The "Middle Ages," sometimes referred to as the "Dark Ages," was a period of time that stretched from the fall of the Roman Empire in 476 A.D. until the rise of the Italian Renaissance and the Age of Exploration which began around 1500 A.D. It was a time, particularly in Europe, where luxuries like education and wealth and even health were controlled by despotic monarchs and the all-pervasive Catholic Church. The impoverished masses struggled daily to survive their desperate circumstances.
One of my history professors described the Middle Ages as being "a thousand years of camping out." That is an image that has stuck with me - a millennium of people laying on the ground and staring off into the night sky as they waited for sleep. It is no wonder that the vista of deep darkness strewn with sparkling stars became the canvas upon which much of the world's mythology was created.
This poem, "The Star Planters," looks at the night sky from a cowboy's perspective and imbues it with imagery of the American West. There are multiple versions of this poem in existence, with this particular one being by an anonymous poet.
The Star Planters
Them Stars! How often I've laid on the prairie
An' watched 'em go sweepin' around
My bronco a-dozin' beside me an' nary
A breeze nor a whisper of sound!
I've learned the main bunch of the heavenly ranches
There's Jupiter, Venus and Mars
Religion? He don't know its primary branches
What ain't been alone with the stars
Some clusters is branded-- the Dipper, the Lion,
The Eagle, the Sarpint, the Bear
The Horns o' the Bull and the Belt of Orion,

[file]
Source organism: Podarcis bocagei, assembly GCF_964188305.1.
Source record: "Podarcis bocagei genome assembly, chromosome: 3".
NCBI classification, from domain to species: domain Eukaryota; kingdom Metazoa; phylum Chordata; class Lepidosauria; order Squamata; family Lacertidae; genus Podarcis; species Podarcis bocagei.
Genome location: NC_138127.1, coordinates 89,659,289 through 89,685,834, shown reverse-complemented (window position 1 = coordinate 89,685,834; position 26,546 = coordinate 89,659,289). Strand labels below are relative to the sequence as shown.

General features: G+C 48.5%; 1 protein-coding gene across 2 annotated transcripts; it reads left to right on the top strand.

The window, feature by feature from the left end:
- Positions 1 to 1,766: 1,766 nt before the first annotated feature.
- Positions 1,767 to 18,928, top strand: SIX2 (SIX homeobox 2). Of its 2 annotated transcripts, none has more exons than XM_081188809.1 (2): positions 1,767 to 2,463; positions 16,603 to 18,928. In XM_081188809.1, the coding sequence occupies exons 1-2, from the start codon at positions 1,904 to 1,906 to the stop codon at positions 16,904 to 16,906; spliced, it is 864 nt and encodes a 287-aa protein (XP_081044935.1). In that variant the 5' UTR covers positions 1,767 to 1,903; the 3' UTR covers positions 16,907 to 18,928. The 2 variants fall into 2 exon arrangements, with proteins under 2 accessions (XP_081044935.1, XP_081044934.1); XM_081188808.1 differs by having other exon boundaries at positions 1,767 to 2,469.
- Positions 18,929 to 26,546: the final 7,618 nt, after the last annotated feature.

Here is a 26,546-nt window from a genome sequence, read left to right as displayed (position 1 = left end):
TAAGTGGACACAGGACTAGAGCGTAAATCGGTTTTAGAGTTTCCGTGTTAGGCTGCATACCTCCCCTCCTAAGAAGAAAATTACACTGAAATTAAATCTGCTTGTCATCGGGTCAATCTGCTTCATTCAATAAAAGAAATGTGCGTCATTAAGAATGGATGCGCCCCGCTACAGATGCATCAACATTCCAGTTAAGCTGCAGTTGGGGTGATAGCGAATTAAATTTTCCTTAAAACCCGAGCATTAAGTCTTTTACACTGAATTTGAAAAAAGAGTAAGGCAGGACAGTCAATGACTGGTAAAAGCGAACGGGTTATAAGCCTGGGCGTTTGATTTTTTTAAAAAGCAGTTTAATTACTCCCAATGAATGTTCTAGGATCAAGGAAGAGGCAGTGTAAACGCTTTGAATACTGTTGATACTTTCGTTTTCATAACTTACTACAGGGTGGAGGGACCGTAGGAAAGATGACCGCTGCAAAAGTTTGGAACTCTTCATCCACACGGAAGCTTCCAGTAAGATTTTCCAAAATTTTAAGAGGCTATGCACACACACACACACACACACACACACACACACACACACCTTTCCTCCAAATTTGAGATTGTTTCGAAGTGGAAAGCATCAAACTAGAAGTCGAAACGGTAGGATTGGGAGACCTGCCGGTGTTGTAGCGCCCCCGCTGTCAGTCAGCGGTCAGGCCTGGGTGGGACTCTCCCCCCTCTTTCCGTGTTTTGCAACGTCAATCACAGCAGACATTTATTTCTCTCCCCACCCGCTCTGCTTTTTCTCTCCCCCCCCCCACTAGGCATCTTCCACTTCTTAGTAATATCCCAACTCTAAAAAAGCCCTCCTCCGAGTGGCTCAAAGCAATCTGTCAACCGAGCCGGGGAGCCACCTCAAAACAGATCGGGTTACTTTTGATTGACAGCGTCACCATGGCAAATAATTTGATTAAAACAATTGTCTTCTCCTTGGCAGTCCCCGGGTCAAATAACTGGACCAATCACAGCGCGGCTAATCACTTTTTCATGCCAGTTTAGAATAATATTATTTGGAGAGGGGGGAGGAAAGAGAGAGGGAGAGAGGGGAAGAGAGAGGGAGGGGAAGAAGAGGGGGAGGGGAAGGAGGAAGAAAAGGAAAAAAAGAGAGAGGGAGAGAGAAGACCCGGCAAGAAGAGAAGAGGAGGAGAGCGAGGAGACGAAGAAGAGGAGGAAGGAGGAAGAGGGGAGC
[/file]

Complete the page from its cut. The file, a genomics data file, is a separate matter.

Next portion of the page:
And Cassia O' Whats her-name's Chair
But lots of 'ems mavricks, roamin' the ranges,
Unclaimed by the herds in the sky,
No part of the big panorama that changes,
From Winter to Summer-- and why?
Well, mebbe it's gospel and maybe he sold me
But here's the whole story at least
That Big Chief Citola, the Navajo, told me
The night of the Corn-plantin' feast
When all of the mountains was set in their stations
An' threaded with canyons and rills
The Star worlds, the last of the mighty creations
Was layin' in heaps on the hills
In masses of silver, of gold and of copper,
All polished and shinin' and new,
Poured out on the granite like corn from the hopper
Awaitin' their place in the blue
Now, first come the Bear o' the Mountains, who faces
The North, from his cave in the scours;
He lifted his paws to the Heavenly spaces
An' laid out his picture in stars.
Then over the peaks of the western dominions,
The Eagle who battles the storm,
Flew up to the heavens with star-dusted pinions
An' printed the lines of his form.
An' next, that the tribes an' the nations should wonder
The buffalo leaped into the sky
That shag-headed Bison whose beller is thunder,
Emblazoned his image on high.
But now came the Coyote so crafty and clever,
A scalawag all the way through;
The yap-throated, critical varmint who never
Is pleased with what other folks do.
Says he, "These stars was intended to brighten
The uttermost reaches of Night,
But YOU go and use 'em in pictures to heighten
Your glory; and that isn't right.
Jest WATCH ME! I'll show you how stars should be planted"
An' he jumped in the glitterin' piles,
He kicked and he gamboled, he danced and he rambled
An' he scattered 'em millions of miles!
So that's why they glimmer at sixes and sevens,
Stampeded all over the Vault
A lasting disgrace to the orderly Heavens,
An' it's all that coyote chap's fault.
An' still you can hear him, the yelpin' Coyote,
A-mockin' the stars in the dim
Of night on the Barrens, with yammerings throaty
While they look reproachful at him.
Well, mebbe it's gospel and mebbe he sold me,
But that's the whole story, at least,
That Big Chief Citola, the Navajo, told me,
The night of the corn-plantin' feast.